Former Utah Gov. Jon Huntsman has decided to end his presidential candidacy and will formally exit the race today, the Washington Post reported Sunday night, citing two unnamed sources briefed on his thinking. He is expected to endorse former Massachusetts Gov. Mitt Romney.
Huntsman had pledged to soldier on after a disappointing third-place finish last week in New Hampshire's primary. He insisted his showing amounted to a "ticket to ride" to South Carolina.
But, political reality seems to have hit Huntsman and his team over the last few days as polling in the Palmetto State, which will hold its primary on Saturday, showed him in single digits.
Huntsman's decision comes less than 24 hours before the six remaining candidates were scheduled to take the stage in Myrtle Beach for a debate. It was one of two debates set for the week, a prospect Huntsman didn't relish.
Huntsman's campaign, which was built by a team of advisers while he was still in China serving as the U.S. ambassador to that country, never seemed to gain the necessary altitude to boost him into the top tier.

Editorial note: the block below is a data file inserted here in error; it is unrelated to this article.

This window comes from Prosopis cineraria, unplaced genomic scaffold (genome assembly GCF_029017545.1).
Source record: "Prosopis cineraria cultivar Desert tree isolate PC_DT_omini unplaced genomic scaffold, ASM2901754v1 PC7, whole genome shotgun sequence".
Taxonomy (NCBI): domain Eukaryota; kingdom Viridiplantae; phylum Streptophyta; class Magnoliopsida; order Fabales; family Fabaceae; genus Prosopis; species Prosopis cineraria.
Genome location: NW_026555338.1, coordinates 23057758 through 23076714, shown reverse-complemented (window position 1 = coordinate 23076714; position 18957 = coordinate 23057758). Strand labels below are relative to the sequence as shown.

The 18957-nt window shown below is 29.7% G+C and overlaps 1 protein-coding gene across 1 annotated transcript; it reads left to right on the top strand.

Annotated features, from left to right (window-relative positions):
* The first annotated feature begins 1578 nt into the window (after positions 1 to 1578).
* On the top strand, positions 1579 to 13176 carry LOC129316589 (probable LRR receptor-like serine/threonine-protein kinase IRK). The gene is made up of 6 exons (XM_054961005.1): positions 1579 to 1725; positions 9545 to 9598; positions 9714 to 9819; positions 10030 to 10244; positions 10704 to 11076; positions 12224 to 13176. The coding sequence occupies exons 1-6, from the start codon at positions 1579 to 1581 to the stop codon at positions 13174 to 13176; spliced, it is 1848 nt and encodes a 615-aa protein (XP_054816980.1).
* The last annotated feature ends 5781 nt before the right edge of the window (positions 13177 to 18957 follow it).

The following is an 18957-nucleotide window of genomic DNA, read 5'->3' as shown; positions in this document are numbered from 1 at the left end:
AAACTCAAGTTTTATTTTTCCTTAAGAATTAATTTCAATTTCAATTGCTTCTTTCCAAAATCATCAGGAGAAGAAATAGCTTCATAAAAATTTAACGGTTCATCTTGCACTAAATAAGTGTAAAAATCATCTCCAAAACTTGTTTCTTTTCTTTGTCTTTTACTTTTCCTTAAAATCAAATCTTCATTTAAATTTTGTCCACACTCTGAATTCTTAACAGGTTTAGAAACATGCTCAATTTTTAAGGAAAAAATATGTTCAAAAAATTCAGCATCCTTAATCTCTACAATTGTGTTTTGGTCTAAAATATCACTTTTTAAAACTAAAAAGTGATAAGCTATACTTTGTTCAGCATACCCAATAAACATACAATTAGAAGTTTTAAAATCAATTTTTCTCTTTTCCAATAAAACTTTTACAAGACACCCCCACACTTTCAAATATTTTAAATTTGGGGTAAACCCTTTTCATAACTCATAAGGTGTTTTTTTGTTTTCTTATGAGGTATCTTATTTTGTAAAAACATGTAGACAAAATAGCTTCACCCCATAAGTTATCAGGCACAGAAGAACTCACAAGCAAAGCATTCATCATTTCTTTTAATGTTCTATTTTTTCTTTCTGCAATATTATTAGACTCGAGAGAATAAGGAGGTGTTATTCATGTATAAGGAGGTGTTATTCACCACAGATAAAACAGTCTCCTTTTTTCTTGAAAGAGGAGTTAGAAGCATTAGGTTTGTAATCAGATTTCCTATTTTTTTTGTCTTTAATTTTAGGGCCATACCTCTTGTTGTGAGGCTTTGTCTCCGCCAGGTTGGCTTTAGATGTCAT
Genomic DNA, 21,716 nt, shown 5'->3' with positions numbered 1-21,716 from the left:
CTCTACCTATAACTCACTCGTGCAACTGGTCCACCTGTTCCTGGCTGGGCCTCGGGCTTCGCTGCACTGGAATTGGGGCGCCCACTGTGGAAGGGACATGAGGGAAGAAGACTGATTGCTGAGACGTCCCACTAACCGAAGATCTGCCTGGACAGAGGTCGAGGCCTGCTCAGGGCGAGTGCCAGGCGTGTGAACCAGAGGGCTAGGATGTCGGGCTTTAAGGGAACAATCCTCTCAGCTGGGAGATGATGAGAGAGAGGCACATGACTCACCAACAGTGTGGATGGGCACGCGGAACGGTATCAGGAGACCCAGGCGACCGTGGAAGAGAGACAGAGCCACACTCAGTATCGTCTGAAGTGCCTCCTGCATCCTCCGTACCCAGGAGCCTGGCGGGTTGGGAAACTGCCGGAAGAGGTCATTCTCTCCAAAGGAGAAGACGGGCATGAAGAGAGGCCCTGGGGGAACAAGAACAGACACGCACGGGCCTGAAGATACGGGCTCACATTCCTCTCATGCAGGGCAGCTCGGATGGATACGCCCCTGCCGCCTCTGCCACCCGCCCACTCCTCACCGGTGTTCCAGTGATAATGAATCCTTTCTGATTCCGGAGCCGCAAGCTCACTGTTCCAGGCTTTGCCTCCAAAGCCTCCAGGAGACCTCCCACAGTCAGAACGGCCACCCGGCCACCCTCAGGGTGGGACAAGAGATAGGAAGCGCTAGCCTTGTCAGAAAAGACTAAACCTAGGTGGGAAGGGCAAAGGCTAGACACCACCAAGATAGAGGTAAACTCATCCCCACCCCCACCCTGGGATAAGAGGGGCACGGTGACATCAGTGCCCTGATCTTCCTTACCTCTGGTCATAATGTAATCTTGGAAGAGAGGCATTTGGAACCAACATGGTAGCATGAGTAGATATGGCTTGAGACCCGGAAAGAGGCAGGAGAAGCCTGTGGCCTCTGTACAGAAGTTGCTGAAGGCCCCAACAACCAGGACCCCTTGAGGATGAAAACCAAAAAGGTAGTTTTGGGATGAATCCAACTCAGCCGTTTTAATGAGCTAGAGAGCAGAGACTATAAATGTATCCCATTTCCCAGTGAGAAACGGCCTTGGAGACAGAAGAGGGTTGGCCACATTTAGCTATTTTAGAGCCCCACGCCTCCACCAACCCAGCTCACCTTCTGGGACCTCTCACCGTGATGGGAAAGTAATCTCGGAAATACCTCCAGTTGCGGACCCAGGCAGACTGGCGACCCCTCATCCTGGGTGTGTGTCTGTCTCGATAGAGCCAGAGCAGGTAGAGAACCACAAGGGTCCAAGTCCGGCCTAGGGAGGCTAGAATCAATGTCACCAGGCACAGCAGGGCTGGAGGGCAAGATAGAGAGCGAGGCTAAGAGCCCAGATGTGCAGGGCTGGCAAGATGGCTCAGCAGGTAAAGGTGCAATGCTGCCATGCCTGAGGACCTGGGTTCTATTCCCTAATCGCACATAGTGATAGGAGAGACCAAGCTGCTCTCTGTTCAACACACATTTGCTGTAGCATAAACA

He was, from the start, a media darling, profiled in a variety of national magazines and newspaper. His daughters — the three oldest — became a social media phenomenon known as the "Jon2012" girls.
While his campaign aides insisted the Republican electorate was ready for a common sense conservative, Huntsman's moderation — in tone if not in all of his policies — left him as a man without an obvious constituency within the GOP.
Huntsman also struggled to raise money although a super PAC with his father's financial backing did spend heavily on his behalf in New Hampshire. But, after deciding to skip Iowa's caucuses, the New Hampshire primary turned into an all-or-nothing gamble for him. Huntsman lavished attention on the state and gained some momentum in the closing days before the Granite State vote but still finished well behind Romney and Rep. Ron Paul, R-Texas.
His decision to throw his support behind Romney should help Romney in South Carolina, as he is now the lone candidate in the field making a direct appeal to the establishment wing of the GOP.
Huntsman is the second candidate to quit the race since voting began in Iowa on Jan. 3. Rep. Michele Bachmann, R-Minn., stepped aside after a disappointing finish in Iowa.
Texas Gov. Rick Perry on Sunday defended the four Marines who were depicted in a video last week urinating on the corpses of three Taliban insurgents, arguing "what's really disturbing to me is just, kind of, the over-the-top rhetoric from this administration and their disdain for the military." The Republican presidential candidate told CNN's State of the Union: "Obviously, 18-, 19-year-old kids make stupid mistakes all too often, and that's what's occurred here."